This section explains in a very simple and practical way how to use pipes, nd why you may want it.
Pipes let you use (very simple, I insist) the output of a program as the input of another one
This is very simple way to use pipes.
ls -l | sed -e "s/[aeio]/u/g"
Here, the following happens: first the command ls -l is executed, and it’s output, instead of being printed, is sent (piped) to the sed program, which in turn, prints what it has to.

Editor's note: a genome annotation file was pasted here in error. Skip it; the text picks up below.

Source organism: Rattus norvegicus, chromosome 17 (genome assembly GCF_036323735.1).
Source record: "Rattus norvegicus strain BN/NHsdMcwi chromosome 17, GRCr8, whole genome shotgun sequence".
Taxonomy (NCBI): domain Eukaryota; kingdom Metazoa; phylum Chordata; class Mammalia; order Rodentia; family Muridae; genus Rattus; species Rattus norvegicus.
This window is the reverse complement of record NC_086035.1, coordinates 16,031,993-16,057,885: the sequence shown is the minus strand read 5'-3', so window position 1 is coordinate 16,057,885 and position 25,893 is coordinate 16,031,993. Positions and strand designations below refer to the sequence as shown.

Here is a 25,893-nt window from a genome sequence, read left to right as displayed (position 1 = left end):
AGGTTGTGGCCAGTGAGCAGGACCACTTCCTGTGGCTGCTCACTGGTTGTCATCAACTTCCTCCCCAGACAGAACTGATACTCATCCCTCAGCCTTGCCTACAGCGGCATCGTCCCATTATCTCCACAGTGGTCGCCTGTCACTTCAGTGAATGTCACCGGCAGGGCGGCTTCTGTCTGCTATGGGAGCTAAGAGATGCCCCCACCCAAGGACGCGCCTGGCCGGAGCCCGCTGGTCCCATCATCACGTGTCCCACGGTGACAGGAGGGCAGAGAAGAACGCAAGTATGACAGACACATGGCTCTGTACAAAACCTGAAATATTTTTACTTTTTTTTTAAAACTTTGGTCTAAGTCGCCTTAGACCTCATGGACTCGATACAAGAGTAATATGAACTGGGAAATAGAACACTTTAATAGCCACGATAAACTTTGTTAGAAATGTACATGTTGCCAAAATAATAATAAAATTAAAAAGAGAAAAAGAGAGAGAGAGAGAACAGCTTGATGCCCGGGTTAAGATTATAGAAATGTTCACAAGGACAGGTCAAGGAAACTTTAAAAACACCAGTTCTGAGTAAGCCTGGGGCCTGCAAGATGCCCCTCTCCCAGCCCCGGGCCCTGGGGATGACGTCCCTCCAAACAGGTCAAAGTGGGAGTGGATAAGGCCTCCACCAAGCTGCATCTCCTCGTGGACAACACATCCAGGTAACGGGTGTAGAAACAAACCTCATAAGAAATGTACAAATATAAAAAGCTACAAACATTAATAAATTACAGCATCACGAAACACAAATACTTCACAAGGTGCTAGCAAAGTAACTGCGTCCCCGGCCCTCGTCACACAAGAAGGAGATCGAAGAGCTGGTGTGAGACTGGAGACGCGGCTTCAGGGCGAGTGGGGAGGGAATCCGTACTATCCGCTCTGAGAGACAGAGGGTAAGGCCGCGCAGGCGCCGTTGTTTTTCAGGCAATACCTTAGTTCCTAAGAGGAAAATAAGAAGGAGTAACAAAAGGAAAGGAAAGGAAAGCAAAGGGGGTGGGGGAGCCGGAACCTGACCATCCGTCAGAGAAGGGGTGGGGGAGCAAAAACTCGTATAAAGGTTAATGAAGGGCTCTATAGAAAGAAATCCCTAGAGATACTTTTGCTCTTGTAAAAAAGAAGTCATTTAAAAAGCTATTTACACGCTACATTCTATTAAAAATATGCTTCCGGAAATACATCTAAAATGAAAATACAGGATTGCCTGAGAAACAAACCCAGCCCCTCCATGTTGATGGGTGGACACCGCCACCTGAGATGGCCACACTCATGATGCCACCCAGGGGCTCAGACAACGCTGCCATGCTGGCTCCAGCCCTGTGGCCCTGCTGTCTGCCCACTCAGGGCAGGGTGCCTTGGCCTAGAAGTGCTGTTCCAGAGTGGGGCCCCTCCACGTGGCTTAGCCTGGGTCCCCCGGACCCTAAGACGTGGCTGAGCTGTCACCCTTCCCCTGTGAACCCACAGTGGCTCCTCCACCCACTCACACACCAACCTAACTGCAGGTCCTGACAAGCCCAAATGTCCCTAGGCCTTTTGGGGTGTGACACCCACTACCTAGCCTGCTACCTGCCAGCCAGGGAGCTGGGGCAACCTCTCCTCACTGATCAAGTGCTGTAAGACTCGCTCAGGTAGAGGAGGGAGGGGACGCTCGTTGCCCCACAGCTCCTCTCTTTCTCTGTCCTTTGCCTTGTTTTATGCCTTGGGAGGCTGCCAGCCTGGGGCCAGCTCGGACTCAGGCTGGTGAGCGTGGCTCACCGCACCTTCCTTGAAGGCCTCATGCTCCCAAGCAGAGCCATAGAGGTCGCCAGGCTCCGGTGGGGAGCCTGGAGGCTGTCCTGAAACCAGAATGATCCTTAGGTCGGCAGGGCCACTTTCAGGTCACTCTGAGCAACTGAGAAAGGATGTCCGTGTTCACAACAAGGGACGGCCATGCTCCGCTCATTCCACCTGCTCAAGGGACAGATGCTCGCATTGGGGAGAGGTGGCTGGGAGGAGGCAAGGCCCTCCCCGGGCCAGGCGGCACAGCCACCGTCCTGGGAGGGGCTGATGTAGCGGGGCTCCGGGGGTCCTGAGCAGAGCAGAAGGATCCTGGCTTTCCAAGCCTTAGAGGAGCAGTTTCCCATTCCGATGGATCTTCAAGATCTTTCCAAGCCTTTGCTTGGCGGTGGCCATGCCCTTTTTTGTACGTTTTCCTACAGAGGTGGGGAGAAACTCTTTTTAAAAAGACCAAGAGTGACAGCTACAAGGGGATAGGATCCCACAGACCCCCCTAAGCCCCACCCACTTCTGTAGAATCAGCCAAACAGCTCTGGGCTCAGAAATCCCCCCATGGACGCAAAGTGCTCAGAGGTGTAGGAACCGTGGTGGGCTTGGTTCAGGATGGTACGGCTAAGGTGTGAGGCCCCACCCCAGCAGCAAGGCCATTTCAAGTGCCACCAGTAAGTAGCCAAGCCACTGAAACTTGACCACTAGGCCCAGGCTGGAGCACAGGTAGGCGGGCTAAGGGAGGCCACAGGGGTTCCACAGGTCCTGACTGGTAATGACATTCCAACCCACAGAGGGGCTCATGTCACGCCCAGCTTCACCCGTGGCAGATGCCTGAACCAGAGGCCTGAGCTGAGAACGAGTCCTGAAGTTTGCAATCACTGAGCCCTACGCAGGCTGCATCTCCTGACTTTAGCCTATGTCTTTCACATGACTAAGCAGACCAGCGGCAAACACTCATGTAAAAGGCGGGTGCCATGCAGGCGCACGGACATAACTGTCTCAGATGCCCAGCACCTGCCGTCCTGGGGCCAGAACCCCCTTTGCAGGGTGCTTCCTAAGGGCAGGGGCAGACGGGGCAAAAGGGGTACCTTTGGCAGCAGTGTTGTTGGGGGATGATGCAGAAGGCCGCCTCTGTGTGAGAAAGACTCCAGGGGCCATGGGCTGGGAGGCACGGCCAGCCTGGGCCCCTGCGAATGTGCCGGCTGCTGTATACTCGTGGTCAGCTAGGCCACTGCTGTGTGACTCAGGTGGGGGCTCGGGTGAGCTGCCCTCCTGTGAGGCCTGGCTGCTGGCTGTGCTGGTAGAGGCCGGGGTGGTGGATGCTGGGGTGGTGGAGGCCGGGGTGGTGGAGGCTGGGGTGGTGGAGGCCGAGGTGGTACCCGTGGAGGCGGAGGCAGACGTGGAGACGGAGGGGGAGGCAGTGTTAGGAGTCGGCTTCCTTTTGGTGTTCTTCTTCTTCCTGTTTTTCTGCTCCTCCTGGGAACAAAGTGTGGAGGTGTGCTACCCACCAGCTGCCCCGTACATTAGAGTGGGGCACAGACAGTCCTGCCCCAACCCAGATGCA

Probably, this is a more difficult way to do ls -l *.txt, but it is here for illustrating pipes, not for solving such listing dilema.
ls -l | grep "\.txt$"
Here, the output of the program ls -l is sent to the grep program, which, in turn, will print lines which match the regex “\.txt$”.